“Jim was a person of great integrity who was deeply committed to causes greater than himself. I have tried to follow Jim’s example by defining what it means to be a successful law professor for myself, based upon my own values. To this end, I have tried to leverage my scholarship to produce social justice reforms in property law and have worked with poor and minority communities around the country on property law matters, even in those instances in which there have been few traditional incentives within the academy to do this work.

“Jim’s groundbreaking work will continue to impact the legal community through the institutions he helped shape, including, of course, University of Wisconsin Law School. His professional work also lives on in many of those he mentored — both nonminority and minority — who became successful lawyers.

— Professor Thomas W. Mitchell,
Chair, William H. Hastie Fellowship Program
William H. Hastie Program graduate
University of Wisconsin Law School

A mentor for academics and for life

“Professor Jones was one of the primary reasons I went to law school. I am indebted to him for advice that helped organize my thinking about, and give shape to, my professional career.

“On the verge of an undergraduate degree in sociology, which I loved but which would not pay the bills, I happened into a cross-departmental class Jim taught on sociology and the law.

“He took the time to get to know his students and what drove them. Because he took the time to get to know me, he was able to open my eyes to an entirely new way of thinking about professional opportunities in areas that truly interested me. Jim was a kind man, generous with his time and advice — advice that was always tailored to the individual and always dispensed with a twinkle in his eye.

“And he was a fine teacher. He taught us how the law worked, but more importantly, he challenged us to question how the law could and should be used. I have drawn on what I learned from him about how the law and public policy interact many times in my career. I didn’t end up a labor lawyer, but after 40 years in the environmental law field, I remain ever grateful to Jim for being one of my key mentors — both academically and in life.”

— Linda Bochert ’74
Of Counsel, Michael Best

Jim Jones teachingHe taught us about the awesome charge and responsibility we have
“I attended University of Wisconsin Law School in large part because of Professor Jones. Several hours after our introductory meeting, we entered into a pact: I would attend law school and we would graduate together — me as a newly minted lawyer, and he into retirement. We both kept our promises, and a lifelong friendship was born.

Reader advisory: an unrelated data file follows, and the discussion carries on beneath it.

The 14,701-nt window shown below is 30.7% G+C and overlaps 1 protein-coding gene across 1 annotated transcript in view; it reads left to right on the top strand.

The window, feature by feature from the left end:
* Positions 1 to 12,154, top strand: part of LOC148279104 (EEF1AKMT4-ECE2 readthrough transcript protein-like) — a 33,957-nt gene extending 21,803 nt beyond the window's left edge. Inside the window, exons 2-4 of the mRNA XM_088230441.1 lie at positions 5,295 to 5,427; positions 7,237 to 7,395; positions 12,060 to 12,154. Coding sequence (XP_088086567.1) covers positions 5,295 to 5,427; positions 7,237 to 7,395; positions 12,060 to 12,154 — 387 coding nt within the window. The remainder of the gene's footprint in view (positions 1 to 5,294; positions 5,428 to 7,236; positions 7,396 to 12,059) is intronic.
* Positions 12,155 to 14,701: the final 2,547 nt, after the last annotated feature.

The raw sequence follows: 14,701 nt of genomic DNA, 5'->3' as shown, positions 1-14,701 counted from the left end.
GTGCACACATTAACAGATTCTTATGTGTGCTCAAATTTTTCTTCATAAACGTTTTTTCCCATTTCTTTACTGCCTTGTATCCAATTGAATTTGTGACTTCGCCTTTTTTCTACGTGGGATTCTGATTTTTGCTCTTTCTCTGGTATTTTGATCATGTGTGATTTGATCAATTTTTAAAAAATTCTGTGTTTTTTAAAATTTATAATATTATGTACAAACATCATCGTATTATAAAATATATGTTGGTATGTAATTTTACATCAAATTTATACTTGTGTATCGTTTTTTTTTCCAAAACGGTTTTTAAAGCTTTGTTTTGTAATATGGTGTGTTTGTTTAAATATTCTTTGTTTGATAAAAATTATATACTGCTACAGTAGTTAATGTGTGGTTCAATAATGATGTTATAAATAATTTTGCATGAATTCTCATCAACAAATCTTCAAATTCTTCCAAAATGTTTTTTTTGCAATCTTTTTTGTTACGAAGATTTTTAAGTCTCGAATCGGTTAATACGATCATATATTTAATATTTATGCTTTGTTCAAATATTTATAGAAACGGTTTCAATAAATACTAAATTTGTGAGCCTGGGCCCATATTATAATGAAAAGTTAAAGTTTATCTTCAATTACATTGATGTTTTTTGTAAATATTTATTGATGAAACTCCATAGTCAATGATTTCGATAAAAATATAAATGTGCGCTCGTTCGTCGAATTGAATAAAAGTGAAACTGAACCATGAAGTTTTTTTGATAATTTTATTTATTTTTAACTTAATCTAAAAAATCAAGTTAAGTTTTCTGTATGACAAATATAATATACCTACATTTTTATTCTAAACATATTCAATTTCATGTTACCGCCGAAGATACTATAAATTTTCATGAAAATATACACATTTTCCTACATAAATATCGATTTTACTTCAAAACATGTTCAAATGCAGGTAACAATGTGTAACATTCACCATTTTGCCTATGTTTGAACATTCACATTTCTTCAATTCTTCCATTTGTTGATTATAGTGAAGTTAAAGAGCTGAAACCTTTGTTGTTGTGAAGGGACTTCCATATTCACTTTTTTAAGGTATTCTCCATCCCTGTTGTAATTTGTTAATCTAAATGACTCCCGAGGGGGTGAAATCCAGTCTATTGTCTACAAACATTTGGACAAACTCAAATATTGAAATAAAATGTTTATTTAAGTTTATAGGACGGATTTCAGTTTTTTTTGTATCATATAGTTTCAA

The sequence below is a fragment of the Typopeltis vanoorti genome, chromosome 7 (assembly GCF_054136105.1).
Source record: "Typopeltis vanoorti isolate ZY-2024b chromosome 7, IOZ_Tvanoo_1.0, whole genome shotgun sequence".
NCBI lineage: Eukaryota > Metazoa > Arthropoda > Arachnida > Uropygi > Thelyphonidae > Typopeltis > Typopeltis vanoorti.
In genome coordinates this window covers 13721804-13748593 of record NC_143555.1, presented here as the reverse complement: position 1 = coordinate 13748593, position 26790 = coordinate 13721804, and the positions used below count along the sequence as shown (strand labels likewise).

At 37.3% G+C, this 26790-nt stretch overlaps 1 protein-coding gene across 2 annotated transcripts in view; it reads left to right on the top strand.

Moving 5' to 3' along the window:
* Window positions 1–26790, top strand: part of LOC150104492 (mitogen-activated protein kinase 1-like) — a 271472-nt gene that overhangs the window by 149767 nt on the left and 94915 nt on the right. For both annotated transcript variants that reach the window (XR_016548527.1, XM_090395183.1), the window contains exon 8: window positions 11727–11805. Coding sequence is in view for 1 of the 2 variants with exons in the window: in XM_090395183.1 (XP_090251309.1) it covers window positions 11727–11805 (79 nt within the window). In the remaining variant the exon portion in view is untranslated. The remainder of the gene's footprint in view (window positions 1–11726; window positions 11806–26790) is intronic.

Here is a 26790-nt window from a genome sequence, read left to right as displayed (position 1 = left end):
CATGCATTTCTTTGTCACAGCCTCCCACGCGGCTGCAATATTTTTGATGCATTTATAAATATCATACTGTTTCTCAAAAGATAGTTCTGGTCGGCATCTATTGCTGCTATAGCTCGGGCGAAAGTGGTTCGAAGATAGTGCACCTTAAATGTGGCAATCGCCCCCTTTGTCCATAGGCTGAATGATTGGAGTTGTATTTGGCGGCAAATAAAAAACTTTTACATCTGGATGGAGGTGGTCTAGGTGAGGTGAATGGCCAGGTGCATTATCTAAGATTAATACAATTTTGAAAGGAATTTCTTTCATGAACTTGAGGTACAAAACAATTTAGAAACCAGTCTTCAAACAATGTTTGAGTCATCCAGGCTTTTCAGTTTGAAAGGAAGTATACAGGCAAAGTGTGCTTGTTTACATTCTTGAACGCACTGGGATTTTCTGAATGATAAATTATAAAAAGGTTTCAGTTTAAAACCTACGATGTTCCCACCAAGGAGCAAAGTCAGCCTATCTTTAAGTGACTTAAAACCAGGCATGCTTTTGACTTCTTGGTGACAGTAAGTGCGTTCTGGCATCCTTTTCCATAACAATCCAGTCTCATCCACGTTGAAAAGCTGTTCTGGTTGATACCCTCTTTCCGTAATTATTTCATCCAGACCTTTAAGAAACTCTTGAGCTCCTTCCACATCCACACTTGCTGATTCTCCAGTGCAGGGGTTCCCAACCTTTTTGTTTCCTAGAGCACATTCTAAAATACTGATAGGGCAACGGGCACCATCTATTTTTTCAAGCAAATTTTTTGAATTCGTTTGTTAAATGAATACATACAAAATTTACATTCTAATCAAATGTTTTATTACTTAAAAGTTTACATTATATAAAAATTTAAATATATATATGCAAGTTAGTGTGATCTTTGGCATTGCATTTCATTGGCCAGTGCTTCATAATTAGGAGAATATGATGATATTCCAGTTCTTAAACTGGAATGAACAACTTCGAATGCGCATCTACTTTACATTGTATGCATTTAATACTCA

“Like so many of Professor Jones’s ‘children,’ I never took his classes — at least not in the traditional sense. My instruction was in the halls of the Law School and mostly in his office. Often for hours on end — literally. Hours. Through this one-on-one instruction about life, I learned so much about the law. I learned of the law’s utility in deeply impacting the lives of people in our community. Whether as a tool for righting wrongs or leveling the playing field, the Jim Jones born of the segregated South had a deep and abiding appreciation of the importance of the rule of law, and the role that lawyers must play in pushing our country along the march toward equal opportunity.

“Professor Jones left an indelible impression on me and legions of others. Yes, he taught us how to be good lawyers. But mostly, he taught us about the awesome charge and responsibility we have to make our community a better place than we found it. In his view, there was no room for self-absorption. We all are called to serve — and specifically, to serve the least among us. Whether we did that directly or indirectly was of less consequence, but do it we must. Professor Jones’s legacy will live long through the values he imparted to us, and longer still as we pay those values forward in our similar instruction to future lawyers.”

— Cory Nettles ’96
Founder and Managing Director
Generation Growth Capital.


Honor a life dedicated to service about self. Give to the James E. Jones Jr. Fund and support efforts for the first UW chair named after an African-American professor.